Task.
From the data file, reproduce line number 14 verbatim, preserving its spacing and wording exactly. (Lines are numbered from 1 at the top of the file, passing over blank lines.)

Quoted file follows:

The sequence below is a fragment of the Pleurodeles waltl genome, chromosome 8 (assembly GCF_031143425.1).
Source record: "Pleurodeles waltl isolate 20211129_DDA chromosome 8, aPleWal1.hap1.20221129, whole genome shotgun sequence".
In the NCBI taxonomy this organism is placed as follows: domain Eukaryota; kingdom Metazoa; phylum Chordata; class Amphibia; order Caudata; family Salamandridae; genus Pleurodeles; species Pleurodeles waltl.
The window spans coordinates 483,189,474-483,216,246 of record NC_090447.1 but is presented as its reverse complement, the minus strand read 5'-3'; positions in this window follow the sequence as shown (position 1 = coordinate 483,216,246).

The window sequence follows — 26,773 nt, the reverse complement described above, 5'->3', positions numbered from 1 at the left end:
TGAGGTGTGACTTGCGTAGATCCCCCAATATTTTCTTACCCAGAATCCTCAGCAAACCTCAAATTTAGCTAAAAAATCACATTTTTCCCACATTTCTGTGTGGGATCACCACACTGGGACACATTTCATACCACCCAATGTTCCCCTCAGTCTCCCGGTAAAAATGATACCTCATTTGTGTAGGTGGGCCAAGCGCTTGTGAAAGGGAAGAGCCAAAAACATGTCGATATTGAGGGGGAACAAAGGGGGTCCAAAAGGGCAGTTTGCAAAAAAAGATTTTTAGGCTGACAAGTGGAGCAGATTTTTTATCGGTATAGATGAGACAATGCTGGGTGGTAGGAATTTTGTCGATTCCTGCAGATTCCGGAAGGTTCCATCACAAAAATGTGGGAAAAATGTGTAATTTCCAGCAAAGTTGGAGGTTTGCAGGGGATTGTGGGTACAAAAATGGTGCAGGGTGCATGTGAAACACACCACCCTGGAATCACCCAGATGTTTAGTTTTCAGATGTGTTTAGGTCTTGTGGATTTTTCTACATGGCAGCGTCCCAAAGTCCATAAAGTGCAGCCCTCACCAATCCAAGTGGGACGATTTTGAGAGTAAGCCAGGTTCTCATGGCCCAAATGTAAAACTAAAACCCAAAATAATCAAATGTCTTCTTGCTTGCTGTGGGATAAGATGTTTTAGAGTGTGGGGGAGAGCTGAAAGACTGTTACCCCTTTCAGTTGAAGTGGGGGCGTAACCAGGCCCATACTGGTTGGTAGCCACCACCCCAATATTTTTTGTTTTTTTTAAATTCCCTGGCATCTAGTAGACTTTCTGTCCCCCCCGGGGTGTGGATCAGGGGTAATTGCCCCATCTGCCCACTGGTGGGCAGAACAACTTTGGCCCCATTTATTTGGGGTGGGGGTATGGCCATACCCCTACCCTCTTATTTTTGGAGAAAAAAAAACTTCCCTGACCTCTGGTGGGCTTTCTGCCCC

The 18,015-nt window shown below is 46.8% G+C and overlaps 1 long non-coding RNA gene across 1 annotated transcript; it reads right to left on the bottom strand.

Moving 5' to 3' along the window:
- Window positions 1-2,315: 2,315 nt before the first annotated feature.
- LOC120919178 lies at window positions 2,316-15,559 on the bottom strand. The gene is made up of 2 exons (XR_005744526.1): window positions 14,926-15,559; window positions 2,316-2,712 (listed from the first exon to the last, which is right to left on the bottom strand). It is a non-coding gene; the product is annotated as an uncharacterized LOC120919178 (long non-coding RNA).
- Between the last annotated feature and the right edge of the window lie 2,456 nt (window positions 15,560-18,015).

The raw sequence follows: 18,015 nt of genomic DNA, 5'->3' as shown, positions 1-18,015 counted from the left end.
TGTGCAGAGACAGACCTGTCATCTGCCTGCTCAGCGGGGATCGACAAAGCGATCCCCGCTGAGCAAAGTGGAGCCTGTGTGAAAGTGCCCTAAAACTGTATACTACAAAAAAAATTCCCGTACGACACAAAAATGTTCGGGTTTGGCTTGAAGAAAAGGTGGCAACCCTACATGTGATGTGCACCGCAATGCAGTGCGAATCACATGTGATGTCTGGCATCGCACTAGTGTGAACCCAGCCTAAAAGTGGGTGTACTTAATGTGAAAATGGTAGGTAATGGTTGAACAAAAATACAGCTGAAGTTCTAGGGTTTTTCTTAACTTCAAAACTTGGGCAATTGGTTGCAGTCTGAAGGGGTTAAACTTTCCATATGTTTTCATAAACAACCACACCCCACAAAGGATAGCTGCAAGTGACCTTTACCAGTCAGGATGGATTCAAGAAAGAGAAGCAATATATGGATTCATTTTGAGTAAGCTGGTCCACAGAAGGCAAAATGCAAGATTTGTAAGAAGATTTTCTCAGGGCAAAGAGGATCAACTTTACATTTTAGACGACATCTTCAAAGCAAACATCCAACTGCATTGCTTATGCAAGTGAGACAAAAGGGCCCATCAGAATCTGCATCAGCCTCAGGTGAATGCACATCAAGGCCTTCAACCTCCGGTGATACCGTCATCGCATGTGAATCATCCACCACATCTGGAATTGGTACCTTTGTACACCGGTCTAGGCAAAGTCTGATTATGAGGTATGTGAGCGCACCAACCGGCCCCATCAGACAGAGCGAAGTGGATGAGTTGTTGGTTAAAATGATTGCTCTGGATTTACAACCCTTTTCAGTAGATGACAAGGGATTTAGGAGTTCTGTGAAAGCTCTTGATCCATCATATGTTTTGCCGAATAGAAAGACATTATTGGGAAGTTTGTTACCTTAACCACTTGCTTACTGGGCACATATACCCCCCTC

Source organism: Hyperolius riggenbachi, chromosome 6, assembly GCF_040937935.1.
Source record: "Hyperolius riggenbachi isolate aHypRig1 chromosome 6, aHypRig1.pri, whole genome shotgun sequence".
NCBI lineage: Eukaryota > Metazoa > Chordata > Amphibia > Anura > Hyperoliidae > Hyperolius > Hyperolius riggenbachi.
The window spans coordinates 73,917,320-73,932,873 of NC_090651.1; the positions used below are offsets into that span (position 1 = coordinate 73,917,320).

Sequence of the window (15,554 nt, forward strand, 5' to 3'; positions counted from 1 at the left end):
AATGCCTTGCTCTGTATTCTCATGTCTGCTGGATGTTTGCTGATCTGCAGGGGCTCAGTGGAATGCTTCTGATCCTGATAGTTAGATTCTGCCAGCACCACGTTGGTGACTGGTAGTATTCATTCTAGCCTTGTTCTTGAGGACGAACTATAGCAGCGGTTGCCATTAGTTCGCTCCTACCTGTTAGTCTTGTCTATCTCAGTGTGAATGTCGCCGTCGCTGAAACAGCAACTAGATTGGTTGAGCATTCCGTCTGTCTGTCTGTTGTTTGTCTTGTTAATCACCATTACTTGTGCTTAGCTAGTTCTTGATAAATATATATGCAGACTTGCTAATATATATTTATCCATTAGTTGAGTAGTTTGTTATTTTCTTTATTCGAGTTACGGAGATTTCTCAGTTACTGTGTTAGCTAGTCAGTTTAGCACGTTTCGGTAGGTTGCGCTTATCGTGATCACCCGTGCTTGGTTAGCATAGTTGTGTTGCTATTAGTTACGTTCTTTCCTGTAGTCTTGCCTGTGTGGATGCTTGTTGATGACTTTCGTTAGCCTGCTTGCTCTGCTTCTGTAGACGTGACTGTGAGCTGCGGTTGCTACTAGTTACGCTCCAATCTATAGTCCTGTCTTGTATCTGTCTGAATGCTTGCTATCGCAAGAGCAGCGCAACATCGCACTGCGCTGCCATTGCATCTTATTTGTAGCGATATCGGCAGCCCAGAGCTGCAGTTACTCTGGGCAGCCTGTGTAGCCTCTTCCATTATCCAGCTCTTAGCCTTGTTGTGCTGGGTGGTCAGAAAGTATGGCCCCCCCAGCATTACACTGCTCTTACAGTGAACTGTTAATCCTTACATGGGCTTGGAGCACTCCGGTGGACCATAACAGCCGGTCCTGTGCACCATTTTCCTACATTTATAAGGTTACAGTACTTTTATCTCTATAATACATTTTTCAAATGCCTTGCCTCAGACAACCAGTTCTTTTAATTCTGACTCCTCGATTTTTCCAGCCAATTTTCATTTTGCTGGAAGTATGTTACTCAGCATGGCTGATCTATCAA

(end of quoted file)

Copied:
Source organism: Hyperolius riggenbachi, chromosome 6, assembly GCF_040937935.1.